Though observance of the caste system is officially not allowed, castes are still identified in order to advance the status of previously disadvantaged castes.
Four "varnas" or social levels and functions were described in ancient Hindu scriptures, as well as a fifth lower group, the "untouchables." This last group have now chosen to call themselves "Dalits."
In modern India, three main groups are recognized (as well as those above these groups):
- 1) Scheduled castes (SC)
- Scheduled castes generally consist of former "untouchables" (the term "Dalit" is now preferred). The present population is 16% of the total population of India (around 160 million). For example, the Delhi state has 49 castes listed as SC.
- 2) Scheduled tribes (ST)
- Scheduled tribes generally consist of tribal groups. The present population is 7% of the total population of India i.e. around 70 million.
- 3) Other Backward Classes (OBC)
- The Mandal Commission covered more than 3000 castes under OBC Category and stated that OBCs form around 52% of the Indian population. However, the National Sample Survey puts the figure at 32%. There is substantial debate over the exact number of OBCs in India. It is generally estimated to be sizable, but many believe that it is lower than the figures quoted by either the Mandal Commission or the National Sample Survey
Here's an excerpt from a National Geographic discussion of caste in India:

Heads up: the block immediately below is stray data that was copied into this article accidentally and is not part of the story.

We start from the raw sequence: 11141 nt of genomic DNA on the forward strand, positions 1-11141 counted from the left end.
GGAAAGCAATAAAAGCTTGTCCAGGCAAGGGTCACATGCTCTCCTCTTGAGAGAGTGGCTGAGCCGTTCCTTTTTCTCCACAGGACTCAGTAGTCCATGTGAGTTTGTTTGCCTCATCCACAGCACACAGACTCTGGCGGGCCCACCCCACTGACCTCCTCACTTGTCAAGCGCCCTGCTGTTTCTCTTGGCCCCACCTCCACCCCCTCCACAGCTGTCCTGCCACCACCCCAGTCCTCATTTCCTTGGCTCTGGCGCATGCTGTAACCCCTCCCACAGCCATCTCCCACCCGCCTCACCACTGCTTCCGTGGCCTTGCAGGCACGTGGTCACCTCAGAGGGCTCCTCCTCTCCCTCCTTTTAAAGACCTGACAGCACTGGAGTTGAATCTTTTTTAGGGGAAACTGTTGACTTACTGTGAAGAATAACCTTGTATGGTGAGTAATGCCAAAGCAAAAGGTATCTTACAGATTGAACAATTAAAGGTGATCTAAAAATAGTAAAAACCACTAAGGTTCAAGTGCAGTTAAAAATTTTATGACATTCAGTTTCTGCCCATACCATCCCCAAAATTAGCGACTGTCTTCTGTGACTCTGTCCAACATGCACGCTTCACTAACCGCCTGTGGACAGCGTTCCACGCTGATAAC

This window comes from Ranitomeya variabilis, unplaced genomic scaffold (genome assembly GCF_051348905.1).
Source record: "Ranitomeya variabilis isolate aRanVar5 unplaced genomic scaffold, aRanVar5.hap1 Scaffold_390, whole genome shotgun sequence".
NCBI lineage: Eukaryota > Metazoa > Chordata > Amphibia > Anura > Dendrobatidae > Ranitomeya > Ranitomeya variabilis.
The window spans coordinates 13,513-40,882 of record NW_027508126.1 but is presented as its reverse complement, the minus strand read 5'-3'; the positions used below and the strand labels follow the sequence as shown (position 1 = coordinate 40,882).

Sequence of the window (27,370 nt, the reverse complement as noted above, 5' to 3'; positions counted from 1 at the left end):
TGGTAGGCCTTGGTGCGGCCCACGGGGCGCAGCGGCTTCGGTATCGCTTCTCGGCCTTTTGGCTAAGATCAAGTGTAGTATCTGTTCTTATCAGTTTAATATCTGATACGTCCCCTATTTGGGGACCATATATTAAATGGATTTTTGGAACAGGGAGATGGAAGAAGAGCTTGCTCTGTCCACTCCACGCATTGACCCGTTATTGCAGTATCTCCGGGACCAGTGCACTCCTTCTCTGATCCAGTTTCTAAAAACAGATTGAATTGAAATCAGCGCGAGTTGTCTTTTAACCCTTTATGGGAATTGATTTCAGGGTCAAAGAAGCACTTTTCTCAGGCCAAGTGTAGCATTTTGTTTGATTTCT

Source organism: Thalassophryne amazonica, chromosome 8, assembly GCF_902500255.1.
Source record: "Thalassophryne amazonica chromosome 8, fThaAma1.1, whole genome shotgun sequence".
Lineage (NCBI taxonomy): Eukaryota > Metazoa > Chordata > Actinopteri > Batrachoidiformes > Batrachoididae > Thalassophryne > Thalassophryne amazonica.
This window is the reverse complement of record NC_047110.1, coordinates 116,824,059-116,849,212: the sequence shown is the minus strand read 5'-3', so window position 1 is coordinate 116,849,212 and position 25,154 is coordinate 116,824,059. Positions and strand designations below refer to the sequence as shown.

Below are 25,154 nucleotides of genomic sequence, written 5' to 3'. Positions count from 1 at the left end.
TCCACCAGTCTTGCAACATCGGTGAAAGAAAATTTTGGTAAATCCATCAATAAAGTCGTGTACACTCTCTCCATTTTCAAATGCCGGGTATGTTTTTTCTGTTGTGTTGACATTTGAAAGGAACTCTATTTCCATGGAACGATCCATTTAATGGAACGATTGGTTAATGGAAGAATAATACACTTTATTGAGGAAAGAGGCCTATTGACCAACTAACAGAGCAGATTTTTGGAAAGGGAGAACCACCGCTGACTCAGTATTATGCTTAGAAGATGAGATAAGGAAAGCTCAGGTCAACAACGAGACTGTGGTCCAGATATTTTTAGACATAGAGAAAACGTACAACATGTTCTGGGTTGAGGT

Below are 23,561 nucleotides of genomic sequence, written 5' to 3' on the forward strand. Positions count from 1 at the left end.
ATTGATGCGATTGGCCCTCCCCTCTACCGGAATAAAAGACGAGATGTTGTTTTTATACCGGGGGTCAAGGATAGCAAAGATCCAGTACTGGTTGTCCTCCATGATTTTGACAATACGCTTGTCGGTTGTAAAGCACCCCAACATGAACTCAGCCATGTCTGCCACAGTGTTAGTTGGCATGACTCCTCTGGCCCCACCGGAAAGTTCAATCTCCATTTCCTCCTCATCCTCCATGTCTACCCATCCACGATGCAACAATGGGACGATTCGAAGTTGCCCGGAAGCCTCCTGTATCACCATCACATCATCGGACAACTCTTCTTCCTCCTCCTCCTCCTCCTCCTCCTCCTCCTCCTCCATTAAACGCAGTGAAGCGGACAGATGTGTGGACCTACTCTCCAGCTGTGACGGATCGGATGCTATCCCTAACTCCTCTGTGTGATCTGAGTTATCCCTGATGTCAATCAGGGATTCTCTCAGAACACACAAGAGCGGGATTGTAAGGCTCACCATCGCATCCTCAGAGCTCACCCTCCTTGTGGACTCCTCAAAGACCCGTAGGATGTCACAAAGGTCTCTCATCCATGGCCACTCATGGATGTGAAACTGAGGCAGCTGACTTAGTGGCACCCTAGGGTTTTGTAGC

To be born a Hindu in India is to enter the caste system, one of the world's longest surviving forms of social stratification. Embedded in Indian culture for the past 1,500 years, the caste system follows a basic precept: All men are created unequal. The ranks in Hindu society come from a legend in which the main groupings, or varnas, emerge from a primordial being. From the mouth come the Brahmans—the priests and teachers. From the arms come the Kshatriyas—the rulers and soldiers. From the thighs come the Vaisyas—merchants and traders. From the feet come the Sudras—laborers. Each varna in turn contains hundreds of hereditary castes and subcastes with their own pecking orders.
A fifth group describes the people who are achuta, or untouchable. The primordial being does not claim them. Untouchables are outcasts—people considered too impure, too polluted, to rank as worthy beings. Prejudice defines their lives, particularly in the rural areas, where nearly three-quarters of India's people live. Untouchables are shunned, insulted, banned from temples and higher caste homes, made to eat and drink from separate utensils in public places, and, in extreme but not uncommon cases, are raped, burned, lynched, and gunned down.Get the whole story in the pages of National Geographic magazine.